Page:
To provide the economy with trillions of dollars, the government passed a large fiscal package, which included increased unemployment benefits, stimulus checks and paycheck protection loans. To fund these fiscal outlays, the government had to issue even more Treasury securities, which the Fed stepped in to purchase as the buyer of last resort. Unlike during the GFC, money was poured directly into the economy. As a result, the money supply sharply increased.

The real risk of all of this money printing and fiscal stimulus is that there are now more dollars out there chasing the same number of goods. While money printing may not be obviously inflationary in the short term, it’s essentially adding powder to the inflation keg. Just because it hasn’t ignited yet doesn’t mean that all that extra powder won’t ultimately matter. While some investors may choose to ignore this risk, we’ve turned increasingly to real assets such as real estate and gold to protect client portfolios. Money printing may seem like a harmless push of a button, but its prevalence as the stimulative tool of choice for those in charge makes it especially important to understand and monitor.

Disclosure: This information is for educational purposes only. It should not be taken as a recommendation, offer or solicitation to buy or sell any individual security or asset class. This document expresses the views of Morton Capital and such views are subject to change without notice. Any investment strategy involves the risk of loss of capital. It should not be assumed that MC will make investment recommendations in the future that are consistent with the views expressed herein.

 

Welcome Judy and Cameron

Judy Lee

Private Investments Administrator

Judy Lee came to Morton Capital in March of 2020, after previously working in graphic design, copy editing, and project management for over 20 years. She brings a wealth of experience and organizational skills, having worked in the fields of publishing, product design/manufacturing, corporate/marketing design, and education. Judy graduated with a Bachelor of Arts degree in English from the University of California, Los Angeles. When not at work, she enjoys spending time with her family, collecting children’s books, cooking, watching Dodgers and Bruin sports, and serving at her church.

 

Cameron Meek

Client Service Administrator

Cameron Meek joined Morton Capital in May 2020 as a Client Service Administrator. Cameron is originally from North Dakota, and moved to California to pursue work in the entertainment industry before attending Pepperdine University. She graduated from Pepperdine with a degree in communications. Cameron enjoys spending time at the beach with friends, hiking, and trying new recipes.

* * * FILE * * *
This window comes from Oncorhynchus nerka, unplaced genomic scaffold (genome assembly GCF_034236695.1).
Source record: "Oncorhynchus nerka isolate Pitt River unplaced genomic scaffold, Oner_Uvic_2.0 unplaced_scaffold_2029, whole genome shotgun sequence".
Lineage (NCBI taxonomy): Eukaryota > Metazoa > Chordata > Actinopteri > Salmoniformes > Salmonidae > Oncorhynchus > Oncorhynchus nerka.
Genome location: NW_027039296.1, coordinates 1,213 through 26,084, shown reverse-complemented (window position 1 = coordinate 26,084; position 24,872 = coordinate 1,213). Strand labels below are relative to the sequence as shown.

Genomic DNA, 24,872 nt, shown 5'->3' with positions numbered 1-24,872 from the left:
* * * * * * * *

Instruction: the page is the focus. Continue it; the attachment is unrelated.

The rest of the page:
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Please contact your Wealth Advisor at Morton Capital if there are any changes in your personal or financial situation or any changes in your investment objectives, or if you wish to add, or to modify any reasonable restrictions to our investment advisory services. A copy of our current written disclosure statement (Form ADV Part 2) discussing our advisory services and fees continues to remain available for your review upon request. All e-mail sent to or from this address will be received or otherwise recorded by Morton Capital in accordance with SEC regulations and is subject to archival, monitoring, or review by someone other than the recipient. The information contained in this e-mail message is intended only for the personal and confidential use of the recipient(s) named above. If the reader of this message is not the intended recipient or an agent responsible for delivering it to the intended recipient, you are hereby notified that you have received this document in error and that any review, dissemination, distribution, or copying of this message is strictly prohibited. If you have received this communication in error, please notify us immediately by e-mail, and delete the original message.

Past performance may not be indicative of future results. Therefore, it should not be assumed that future performance of any specific investment, investment strategy (including the investments and/or investment strategies recommended by Morton Capital) will be profitable. Many factors affect performance including changes in market conditions and interest rates and changes in response to other economic, political or financial developments. There is no guarantee that a particular investment objective will be achieved and Morton makes no representations as to the actual composition or performance of any security.

MC Stories – Eliminating Capital Gain Tax on the Sale of an Appreciated Asset Through the Use of a Charitable Tax-Exempt Trust

For many investors, a barrier to diversifying their portfolio is the impact of losing 25% of their profits if they sell a highly appreciated asset. If you are charitably inclined, that barrier can be eliminated by using a tax-exempt trust, as outlined by the following example: